This behavior operates both in our personal lives and also in groups, communities, and nations, and is the main reason we don’t have the peace and har­mony we long for in the world. However we may try to address this situation, the reality is that little can be accomplished unless we address the issue of toler­ance and understanding in ourselves. The respected psychiatrist and spirituality researcher David R. Hawkins wrote: “Simple kindness to one’s self and all that lives is the most powerful force of all.”

There’s a Native American proverb: “True peace between nations will only happen when there is true peace within people’s souls.” Whether in our own lives or in the world at large, we have to overcome the dysfunctional consciousness that is dominated by ego and find a way to be tolerant, which means having the interests of others at heart if we are to find solutions and keep peace and harmony.

I am becoming more aware of
my emotions, my thoughts, and my behavior.

I cultivate tolerance and understanding within myself.

4. Having a compassionate heart toward others

Compassion literally means “to suffer with.” Mechtild of Magdeburg, a Christian medieval mys­tic, wrote: “Compassion means that if I see my friend and my enemy in equal need, I shall help them both equally.”

When we harden ourselves to another’s suffer­ing, including those we feel enmity toward, we also limit our own capacity to feel joy. We need to try to extend our compassion from ourselves, outward, as far as we can, until we feel kindness for all.

We are each unique and have our own journey. We need to see the good in others, no matter who they are. We cannot tell others how to live their lives, for we do not know their story necessarily. It’s important not to make judgments or criticize if their choice about how to live their life is different from the way we live ours. We never have the right to make value judgments about another

Each of us needs kindness, especially in times of adversity, and we all have so many opportunities to show kindness to others during the course of our daily lives—sharing a friendly smile and hello to someone we pass in the street, expressing words of encouragement to someone undertaking something difficult, running an errand for someone, giving a small gift, sharing time with someone who wants company, and helping someone out if they need a lift or money if they’ve lost their purse.

By choosing to live with compassion, we give hope to all those who need our help, particularly in times of difficulty. Practical help is one thing that we can give according to our ability to give, but it’s when we open our hearts that we will be able to give what is truly needed.

I accept and love myself.

I extend compassion to all beings.

Opening my heart, I give all I can to others.

5. Knowing how to forgive

Daily news that our media bombards us with tends to be a depressing affair, dominated as it is by kill­ing, rape, abuse, and terror, and it’s easy to react with outrage, taking sides. We need, however, to try to step back and see that both perpetrators and vic­tims suffer.

That doesn’t mean we condone whatever violent acts have been committed or that the perpetrators shouldn’t be punished. It does mean that alongside the compassion we feel for the victims, we should also try to understand the perpetrators’ suf­fering. What terrible past events have caused them to behave in such a horrendous manner? We have to understand that perpetrators were themselves wounded, confused, and angry, and therefore not able to understand the damage they were inflicting.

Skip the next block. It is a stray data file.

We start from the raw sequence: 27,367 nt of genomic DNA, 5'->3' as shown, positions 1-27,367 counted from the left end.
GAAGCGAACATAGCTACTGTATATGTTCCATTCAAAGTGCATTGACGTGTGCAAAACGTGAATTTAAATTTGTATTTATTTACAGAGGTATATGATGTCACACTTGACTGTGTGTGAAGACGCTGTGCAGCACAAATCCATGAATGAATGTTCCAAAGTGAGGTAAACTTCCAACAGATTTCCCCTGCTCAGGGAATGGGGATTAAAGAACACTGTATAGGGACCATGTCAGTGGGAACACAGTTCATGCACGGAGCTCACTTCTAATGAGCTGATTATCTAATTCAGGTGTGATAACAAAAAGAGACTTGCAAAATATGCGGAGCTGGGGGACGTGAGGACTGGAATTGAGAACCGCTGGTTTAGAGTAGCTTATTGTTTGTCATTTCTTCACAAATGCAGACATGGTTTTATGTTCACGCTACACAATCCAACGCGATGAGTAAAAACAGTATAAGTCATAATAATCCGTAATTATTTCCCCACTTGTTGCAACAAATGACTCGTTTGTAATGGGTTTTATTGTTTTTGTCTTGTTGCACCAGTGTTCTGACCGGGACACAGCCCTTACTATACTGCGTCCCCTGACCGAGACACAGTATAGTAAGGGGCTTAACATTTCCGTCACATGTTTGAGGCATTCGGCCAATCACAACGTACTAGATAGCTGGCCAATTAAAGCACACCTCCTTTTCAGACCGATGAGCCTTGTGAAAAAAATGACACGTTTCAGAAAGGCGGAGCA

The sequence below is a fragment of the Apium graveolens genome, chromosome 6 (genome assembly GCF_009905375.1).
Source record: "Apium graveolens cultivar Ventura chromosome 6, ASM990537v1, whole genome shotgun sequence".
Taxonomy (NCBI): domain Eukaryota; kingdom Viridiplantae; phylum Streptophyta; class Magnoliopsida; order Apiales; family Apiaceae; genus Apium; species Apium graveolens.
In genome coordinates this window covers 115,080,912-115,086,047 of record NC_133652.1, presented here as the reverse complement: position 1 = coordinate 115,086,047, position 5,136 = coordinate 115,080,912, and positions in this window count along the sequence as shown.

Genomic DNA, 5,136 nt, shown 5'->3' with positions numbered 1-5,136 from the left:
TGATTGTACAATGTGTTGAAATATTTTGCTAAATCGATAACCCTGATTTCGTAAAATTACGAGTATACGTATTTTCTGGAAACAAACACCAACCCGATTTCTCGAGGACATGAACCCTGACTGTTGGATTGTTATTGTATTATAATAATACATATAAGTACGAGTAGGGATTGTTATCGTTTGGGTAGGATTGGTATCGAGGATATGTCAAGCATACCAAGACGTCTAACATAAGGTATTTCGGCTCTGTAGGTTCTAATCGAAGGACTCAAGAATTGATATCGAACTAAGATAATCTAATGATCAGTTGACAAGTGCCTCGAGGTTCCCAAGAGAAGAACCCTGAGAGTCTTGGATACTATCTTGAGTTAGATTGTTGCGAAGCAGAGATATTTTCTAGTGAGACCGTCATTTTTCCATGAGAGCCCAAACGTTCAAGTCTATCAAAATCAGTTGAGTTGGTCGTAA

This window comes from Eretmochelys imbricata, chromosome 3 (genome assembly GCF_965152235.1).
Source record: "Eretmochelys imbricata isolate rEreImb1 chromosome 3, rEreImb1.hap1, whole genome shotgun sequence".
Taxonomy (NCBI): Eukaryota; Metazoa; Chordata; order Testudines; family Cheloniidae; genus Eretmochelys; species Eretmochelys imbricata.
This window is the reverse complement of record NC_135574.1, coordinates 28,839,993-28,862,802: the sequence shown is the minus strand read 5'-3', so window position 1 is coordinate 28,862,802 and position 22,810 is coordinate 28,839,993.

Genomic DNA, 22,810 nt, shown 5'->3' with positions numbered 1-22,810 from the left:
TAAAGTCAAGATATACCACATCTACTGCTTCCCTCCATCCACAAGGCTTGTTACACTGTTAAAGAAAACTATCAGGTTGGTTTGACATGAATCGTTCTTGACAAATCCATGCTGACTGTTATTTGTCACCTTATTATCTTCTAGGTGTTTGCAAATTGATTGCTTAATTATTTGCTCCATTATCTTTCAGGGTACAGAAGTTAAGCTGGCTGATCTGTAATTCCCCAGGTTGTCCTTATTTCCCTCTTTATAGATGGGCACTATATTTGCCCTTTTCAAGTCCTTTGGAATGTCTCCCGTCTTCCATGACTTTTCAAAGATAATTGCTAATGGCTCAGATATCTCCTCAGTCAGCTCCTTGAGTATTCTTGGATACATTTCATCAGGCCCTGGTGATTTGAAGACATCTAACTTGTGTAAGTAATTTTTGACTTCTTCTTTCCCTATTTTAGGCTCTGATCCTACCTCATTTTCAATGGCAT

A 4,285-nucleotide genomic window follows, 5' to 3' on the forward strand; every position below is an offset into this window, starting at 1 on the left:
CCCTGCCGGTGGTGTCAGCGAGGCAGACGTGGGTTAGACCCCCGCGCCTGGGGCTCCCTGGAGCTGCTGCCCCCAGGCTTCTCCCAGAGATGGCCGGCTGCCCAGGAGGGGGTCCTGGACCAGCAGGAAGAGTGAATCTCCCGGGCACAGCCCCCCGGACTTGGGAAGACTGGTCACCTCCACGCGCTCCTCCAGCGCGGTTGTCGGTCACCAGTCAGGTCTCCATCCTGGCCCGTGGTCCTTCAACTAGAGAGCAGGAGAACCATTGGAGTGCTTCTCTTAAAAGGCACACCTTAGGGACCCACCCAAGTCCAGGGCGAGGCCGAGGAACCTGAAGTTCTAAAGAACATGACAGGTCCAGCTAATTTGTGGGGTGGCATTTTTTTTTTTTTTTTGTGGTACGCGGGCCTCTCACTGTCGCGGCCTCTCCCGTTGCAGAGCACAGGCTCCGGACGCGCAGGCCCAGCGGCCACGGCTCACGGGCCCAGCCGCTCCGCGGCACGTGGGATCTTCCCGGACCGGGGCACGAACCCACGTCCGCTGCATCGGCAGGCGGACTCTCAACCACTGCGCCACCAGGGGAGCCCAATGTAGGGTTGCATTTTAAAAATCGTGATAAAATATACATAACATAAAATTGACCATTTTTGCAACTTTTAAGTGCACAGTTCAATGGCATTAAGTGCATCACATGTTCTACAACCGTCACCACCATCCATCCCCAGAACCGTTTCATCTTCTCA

D. Patrick Miller, author and publisher, wrote: “To carry chronic anger against anyone or any circumstance is to poison your own heart, injecting more toxin every time you replay in your mind the injury done to you.”

A horrific act may seem impossible to forgive, yet if we cannot, it will negatively affect everything we do and every relationship we have.  We forgive in the end for our own sake, not for the other person’s. It’s about the healing that can take place once we let go of our anger and resentment.

It is possible to forgive everyone and everything that has occurred in the past to hurt us, and it’s necessary. The negative emotions we felt as a reaction have to be released if our peace of mind is to be regained. It is, however, a process and takes time.

I am willing to see all sides of a situation.

I am learning to forgive all wrongs done to me.

My life is defined by love.

©2018 by Eileen Campbell. All Rights Reserved.
Publisher: Conari Press, an imprint of Red Wheel/Weiser, LLC.
www.redwheelweiser.com. Excerpted with permission.

[Editor's Note: The book contains 10 items in this chapter. Due to excerpt limitations, we have published a condensed version of the first five points.]

Article Source

Woman's Book of Hope: Meditations for Passion, Power, and Promise
by Eileen Campbell

Woman's Book of Hope: Meditations for Passion, Power, and Promise by Eileen CampbellThis is a book of daily meditations designed to help restore a sense of hopefulness and purpose. It is a practical, friendly, and helpful book that will appeal to anyone looking for a little pick-me-up, a little help in getting through the week. It is a book for women who feel overwhelmed and underappreciated. It is the perfect antidote to despair: a book that teaches women to practice hope--to take concrete steps in the face of pain and despair and to make their lives happier. (Also available as a Kindle edition.)

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About the Author

Eileen CampbellEileen Campbell is the author of several books, including The Woman's Book of Joy. She was an alternative/New Age publisher for over 30 years and worked in various capacities for major publishers including Routledge, Random House, Penguin, Rodale, Judy Piatkus Books, and Harper Collins. She was also a writer/presenter for BBC Radio's "Something Understood" and "Pause for Thought" in the 1990s. She currently devotes her energies to yoga, writing, and gardening. Visit her at www.eileencampbellbooks.com.